Understanding the different routine changes each player is dealing with is something to watch for as you watch the NHL Premiere games unfold from Europe. The lessons that the Kings and Ducks learned in London should give them an advantage—or at least negate the daunting time zone disadvantage.

Regardless, these are experiences that the players will keep with them for the rest of their lives. And from a professional standpoint, the team bonding – and the points – are things the teams will keep with them throughout the season.

Goalie nods: Dell starts for Sharks, his sixth in the last 12 games

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There was a plan in San Jose to try and give first-year backup Aaron Dell some additional playing time down the stretch.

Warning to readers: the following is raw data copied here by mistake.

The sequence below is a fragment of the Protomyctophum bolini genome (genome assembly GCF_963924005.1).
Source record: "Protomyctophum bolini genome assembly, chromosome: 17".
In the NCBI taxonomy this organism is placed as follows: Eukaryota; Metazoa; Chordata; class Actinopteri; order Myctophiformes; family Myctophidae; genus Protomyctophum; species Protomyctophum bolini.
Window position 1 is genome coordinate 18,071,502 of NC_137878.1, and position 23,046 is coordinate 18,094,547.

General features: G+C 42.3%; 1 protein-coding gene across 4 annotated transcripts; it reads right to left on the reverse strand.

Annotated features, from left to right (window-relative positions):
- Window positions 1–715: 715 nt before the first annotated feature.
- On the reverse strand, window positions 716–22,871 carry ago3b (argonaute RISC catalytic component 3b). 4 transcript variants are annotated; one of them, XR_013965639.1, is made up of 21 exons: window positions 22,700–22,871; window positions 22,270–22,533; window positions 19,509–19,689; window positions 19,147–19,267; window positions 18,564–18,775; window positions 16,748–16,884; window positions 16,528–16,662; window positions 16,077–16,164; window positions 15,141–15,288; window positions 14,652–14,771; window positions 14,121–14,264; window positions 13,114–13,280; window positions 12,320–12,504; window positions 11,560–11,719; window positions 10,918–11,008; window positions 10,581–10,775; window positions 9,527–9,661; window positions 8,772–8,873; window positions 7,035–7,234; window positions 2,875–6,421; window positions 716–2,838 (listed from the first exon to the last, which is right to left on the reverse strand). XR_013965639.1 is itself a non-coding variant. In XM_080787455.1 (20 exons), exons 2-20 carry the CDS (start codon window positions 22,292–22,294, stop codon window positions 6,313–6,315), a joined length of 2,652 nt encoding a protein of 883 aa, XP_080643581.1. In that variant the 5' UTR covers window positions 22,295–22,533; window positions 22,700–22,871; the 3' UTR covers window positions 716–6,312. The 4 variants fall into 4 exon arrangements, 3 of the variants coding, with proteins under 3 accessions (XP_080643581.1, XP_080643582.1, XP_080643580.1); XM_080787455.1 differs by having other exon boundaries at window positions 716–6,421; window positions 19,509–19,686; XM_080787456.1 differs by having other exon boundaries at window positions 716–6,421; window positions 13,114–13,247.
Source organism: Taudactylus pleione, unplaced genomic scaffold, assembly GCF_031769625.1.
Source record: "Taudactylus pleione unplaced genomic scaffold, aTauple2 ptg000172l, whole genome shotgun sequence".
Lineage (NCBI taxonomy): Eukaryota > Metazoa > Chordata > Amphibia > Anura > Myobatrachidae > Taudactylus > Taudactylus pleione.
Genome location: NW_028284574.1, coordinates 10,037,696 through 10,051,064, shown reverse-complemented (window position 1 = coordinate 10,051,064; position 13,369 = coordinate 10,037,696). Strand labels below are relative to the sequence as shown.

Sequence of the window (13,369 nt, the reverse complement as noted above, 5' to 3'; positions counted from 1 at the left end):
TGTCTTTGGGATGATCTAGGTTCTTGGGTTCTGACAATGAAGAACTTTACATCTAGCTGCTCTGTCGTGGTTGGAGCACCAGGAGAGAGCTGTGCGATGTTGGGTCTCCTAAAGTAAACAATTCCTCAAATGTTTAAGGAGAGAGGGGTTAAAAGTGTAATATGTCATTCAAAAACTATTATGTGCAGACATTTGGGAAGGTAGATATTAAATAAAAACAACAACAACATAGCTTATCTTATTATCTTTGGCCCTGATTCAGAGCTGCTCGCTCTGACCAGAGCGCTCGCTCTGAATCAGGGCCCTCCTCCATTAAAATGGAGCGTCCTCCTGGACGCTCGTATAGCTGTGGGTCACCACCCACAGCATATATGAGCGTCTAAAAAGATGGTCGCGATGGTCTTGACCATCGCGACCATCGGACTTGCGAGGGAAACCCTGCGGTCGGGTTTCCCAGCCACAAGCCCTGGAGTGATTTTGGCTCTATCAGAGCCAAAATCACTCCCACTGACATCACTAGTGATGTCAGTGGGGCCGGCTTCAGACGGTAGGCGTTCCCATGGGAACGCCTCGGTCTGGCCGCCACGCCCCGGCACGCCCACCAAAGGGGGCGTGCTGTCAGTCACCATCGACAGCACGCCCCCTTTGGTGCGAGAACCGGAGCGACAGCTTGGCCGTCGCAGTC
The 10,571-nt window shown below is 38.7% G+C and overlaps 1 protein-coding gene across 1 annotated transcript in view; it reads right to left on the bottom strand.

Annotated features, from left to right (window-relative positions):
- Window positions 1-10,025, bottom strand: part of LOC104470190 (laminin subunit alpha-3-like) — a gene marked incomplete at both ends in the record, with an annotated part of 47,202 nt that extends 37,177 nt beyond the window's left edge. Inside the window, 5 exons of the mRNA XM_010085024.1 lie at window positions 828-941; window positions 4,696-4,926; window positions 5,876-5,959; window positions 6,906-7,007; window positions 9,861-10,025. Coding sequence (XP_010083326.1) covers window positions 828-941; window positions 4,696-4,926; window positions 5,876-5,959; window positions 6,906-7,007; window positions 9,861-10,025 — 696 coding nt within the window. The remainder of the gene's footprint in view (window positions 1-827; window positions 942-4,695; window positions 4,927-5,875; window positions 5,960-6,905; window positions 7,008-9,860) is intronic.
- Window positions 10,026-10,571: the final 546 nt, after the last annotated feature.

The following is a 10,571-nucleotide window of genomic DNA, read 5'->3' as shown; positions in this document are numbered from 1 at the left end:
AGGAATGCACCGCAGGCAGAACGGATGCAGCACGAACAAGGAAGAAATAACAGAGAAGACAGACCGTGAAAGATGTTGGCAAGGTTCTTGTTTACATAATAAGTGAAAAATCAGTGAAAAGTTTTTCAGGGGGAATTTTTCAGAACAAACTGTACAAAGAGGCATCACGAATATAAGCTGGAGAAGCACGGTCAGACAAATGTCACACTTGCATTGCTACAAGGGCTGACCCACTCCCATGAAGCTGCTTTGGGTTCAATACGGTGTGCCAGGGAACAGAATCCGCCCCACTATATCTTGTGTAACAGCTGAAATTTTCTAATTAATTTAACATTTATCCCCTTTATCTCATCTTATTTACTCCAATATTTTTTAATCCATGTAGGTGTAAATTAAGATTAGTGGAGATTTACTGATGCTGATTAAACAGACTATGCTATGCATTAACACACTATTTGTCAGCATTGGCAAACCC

And the Sharks certainly are executing.

Dell, who has basically split starts with No. 1 Martin Jones this month, will get the call tonight when San Jose takes on the Stars in Dallas. He’s certainly earned the call — in five starts in March, he’s going 3-2-0 with a .941 save percentage, and has allowed a grand total of eight goals.

While there’s no goalie controversy at play — Jones is the unquestioned starter — this development has to have provided some relief for Peter DeBoer and company. Dell is a 27-year-old minor league journeyman that made his NHL debut this year, but played sparingly behind Jones for the most part.